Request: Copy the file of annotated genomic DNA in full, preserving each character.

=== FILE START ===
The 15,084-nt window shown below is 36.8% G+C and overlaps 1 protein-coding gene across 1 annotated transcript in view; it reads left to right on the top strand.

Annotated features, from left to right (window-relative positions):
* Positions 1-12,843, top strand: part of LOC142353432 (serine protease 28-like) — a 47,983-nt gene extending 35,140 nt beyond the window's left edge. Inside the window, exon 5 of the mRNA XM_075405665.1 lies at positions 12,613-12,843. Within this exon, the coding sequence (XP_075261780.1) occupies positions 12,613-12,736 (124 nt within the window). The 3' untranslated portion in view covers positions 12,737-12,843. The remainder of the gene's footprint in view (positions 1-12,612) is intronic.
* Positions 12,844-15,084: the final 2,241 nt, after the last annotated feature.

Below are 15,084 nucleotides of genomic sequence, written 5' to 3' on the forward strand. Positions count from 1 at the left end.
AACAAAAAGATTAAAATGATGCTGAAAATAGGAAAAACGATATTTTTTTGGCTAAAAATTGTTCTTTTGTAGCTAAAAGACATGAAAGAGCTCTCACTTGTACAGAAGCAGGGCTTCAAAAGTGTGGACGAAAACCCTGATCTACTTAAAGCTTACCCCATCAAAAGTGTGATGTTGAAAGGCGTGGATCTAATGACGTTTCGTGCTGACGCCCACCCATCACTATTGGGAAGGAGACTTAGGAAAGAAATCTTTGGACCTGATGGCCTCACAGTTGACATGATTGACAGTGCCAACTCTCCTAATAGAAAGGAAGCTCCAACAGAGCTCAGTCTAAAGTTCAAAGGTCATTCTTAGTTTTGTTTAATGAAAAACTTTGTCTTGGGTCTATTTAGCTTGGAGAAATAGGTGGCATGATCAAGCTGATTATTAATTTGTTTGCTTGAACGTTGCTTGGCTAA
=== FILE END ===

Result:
The 15,084-nt window shown below is 36.8% G+C and overlaps 1 protein-coding gene across 1 annotated transcript in view; it reads left to right on the top strand.

Annotated features, from left to right (window-relative positions):
* Positions 1-12,843, top strand: part of LOC142353432 (serine protease 28-like) — a 47,983-nt gene extending 35,140 nt beyond the window's left edge. Inside the window, exon 5 of the mRNA XM_075405665.1 lies at positions 12,613-12,843. Within this exon, the coding sequence (XP_075261780.1) occupies positions 12,613-12,736 (124 nt within the window). The 3' untranslated portion in view covers positions 12,737-12,843. The remainder of the gene's footprint in view (positions 1-12,612) is intronic.
* Positions 12,844-15,084: the final 2,241 nt, after the last annotated feature.

Below are 15,084 nucleotides of genomic sequence, written 5' to 3' on the forward strand. Positions count from 1 at the left end.
AACAAAAAGATTAAAATGATGCTGAAAATAGGAAAAACGATATTTTTTTGGCTAAAAATTGTTCTTTTGTAGCTAAAAGACATGAAAGAGCTCTCACTTGTACAGAAGCAGGGCTTCAAAAGTGTGGACGAAAACCCTGATCTACTTAAAGCTTACCCCATCAAAAGTGTGATGTTGAAAGGCGTGGATCTAATGACGTTTCGTGCTGACGCCCACCCATCACTATTGGGAAGGAGACTTAGGAAAGAAATCTTTGGACCTGATGGCCTCACAGTTGACATGATTGACAGTGCCAACTCTCCTAATAGAAAGGAAGCTCCAACAGAGCTCAGTCTAAAGTTCAAAGGTCATTCTTAGTTTTGTTTAATGAAAAACTTTGTCTTGGGTCTATTTAGCTTGGAGAAATAGGTGGCATGATCAAGCTGATTATTAATTTGTTTGCTTGAACGTTGCTTGGCTAA